“Please tell people to lock their doors, especially if they live in a group home and have roommates with varying schedules.”

by Prince Of Petworth May 4, 2016 at 10:50 am 41 Comments

Photo by PoPville flickr user Kevin Wolf

“Dear PoPville,

I was upstairs in my room last night on the third floor of my Logan Circle townhouse, which I share with 3 other people, when a homeless man walked in. I left the door unlocked because my roommate couldn’t find her key and was planning to come home shortly. When my roommate came home, she went upstairs to the third floor and saw a homeless man, African American and middle aged, with a hoody, hiding behind a bookshelf. We hid in my room and called the cops who promptly came. The guy had walked out before the cops got there though so he’s still on the loose.

Please tell people to lock their doors, especially if they live in a group home and have roommates with varying schedules. Thankfully the guy didn’t take anything or attack me, but it could’ve been a very bad situation.”

  • nightborn

    For real? Is… not locking doors while living in the city a thing?

    Next OP will be warning us to lock our cars, too.

    • DupontDC

      You’d be surprised. My former roommate in SW used to always leave the door unlocked.

    • K

      I had a roommate who regularly left the door unlocked. His theory, “We’re home so who cares.” Meanwhile he was always locked away in his room upstairs. It is a thing. A really annoying thing.

      • Caroline

        That’s one of the reasons I don’t live with roommates anymore– I happen to like having the doors locked and too many people consider it optional.

    • DC_Chica

      I have lived with (and in the same building as) people who thought it was fine to leave doors unlocked and in some cases leave the front door WIDE OPEN for long periods of time (when I lived Mt. Pleasant – they left the door open for their indoor/outdoor cat, I’m not kidding). It is sadly very much a thing that people need to be advised to do.

  • FridayGirl

    I appreciate the OPs reminder, but haven’t we been through this before? I distinctly remember someone was robbed when they left their front door unlocked and were out in their backyard, and another time when people were saying that their roommates forget to lock the door.
    Even if you live in an apartment complex with FOB’d doors/elevators/etc., lock the doors! There is no good reason to risk it. If someone gets locked out they can knock or call.

    • skj84

      The only time I leave the door unlocked is when I pop out to grab mail. And i’m on the front porch and can see who’s coming. Other than that, locked at all times. Home invasion is one of my worst nightmares. When my former roommate moved out she not only left the backdoor unlocked, but PROPPED OPEN while she made a run to her new abode. It took me at least 15-20 minutes to discover she had left without closing the door. I was furious, it doesn’t matter if you’re only gone a minute, anything can happen in that time.

  • Anon Spock

    Why didn’t the roomie just call when she was outside to be let into the home?
    I’m assuming op is new to the city maybe from a small town where this scenario may work out better.

    • Traveler

      Or knock on the door…

  • Anonymous

    Buy a lockbox and keep a spare set of keys in it. $15-20 on Amazon. It will solve SO MANY lockout problems.

    • transplanted

      Plus we don’t have to give out spare sets to nearby “in case of emergency” friends, house cleaners, etc. It’s so freaking convenient!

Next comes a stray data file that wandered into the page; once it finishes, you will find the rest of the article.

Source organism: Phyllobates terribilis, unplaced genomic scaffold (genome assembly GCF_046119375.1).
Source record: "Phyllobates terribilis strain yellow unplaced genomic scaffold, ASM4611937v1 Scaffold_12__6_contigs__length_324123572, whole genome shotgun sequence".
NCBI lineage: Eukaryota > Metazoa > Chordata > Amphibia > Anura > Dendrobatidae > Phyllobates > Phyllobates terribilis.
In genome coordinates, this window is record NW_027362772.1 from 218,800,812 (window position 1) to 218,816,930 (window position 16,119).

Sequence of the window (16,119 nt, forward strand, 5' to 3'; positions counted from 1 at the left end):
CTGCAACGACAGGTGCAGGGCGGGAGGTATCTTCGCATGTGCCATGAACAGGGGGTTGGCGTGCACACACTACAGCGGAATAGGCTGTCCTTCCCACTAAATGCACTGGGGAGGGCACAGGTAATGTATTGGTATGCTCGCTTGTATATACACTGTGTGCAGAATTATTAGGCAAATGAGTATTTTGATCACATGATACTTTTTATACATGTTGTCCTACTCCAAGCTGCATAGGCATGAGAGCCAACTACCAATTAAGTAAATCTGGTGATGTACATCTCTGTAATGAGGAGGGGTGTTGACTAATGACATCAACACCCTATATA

• CS

      I also know a group house that has success using a coded door lock. There are also fancier systems that allow you to use a smart phone to get into a house (I think some airbnb owners use it). Or even if worse comes to worse, if a roommate doesn’t have their key, hide a key rather than leave the door unlocked. While still a risky scenario, not quite as bad as just leaving it unlocked.

    • Daniel
    • siz

      man, i can’t believe i never thought of this! i am ordering one as we speak!

  • Anon

    This happened to my roommates once in college (I was away). They called the cops, who walked through the house and said there was no one there, he must have run out the back. Then, as they were leaving, my roommate realizes that the homeless guy is hiding in her bed, under the covers!

    Anyway, if you have roommates who are base about locking the door, consider putting a lock on your bedroom door and keeping all your valuables in there. I did that and it saved my laptop at least once.

    • skj84

      Ahhh. That is the stuff of horror movies right there.

    • Pixie

      Holy crap that is scary.

  • hiphopanonymous

    When I was living in Bethesda, we never locked our door when we were home. One evening I was sitting in the living room watching TV when the front door opened and I saw a man walk in and head to the kitchen. At first I thought it was my roommate, but when I went around the corner there was a stranger standing in the kitchen. I told him in a very firm voice, “You need to leave,” but he wouldn’t move. He was also standing by the knife block, which made me nervous, and I started yelling, “Get the f**k out!”. Eventually he turned and just walked right out, never once making eye contact with me.

    Long story shorter, it turns out that he is the twenty-something y/o AUTISTIC son of a neighbor whom I had never met before, who has a tendency to wander. He did the same thing at least two more times before I moved out, but all I had to tell him was, “Aaron, go home.” and he left.

    But damn, that first time left me shaken up!

    • sbc

      As someone with an autistic cousin, all I can think about with your post is that the situation could have escalated in a way that the young man in your story, or the homeless guy in the OP’s post wound up dead. So even if people don’t care about their own possessions or their roommates, it’s a good idea to lock the door to prevent dangerous interactions with the police from needing to happen.

      • FridayGirl

        +1 to this.

      • eggs


  • oh2dc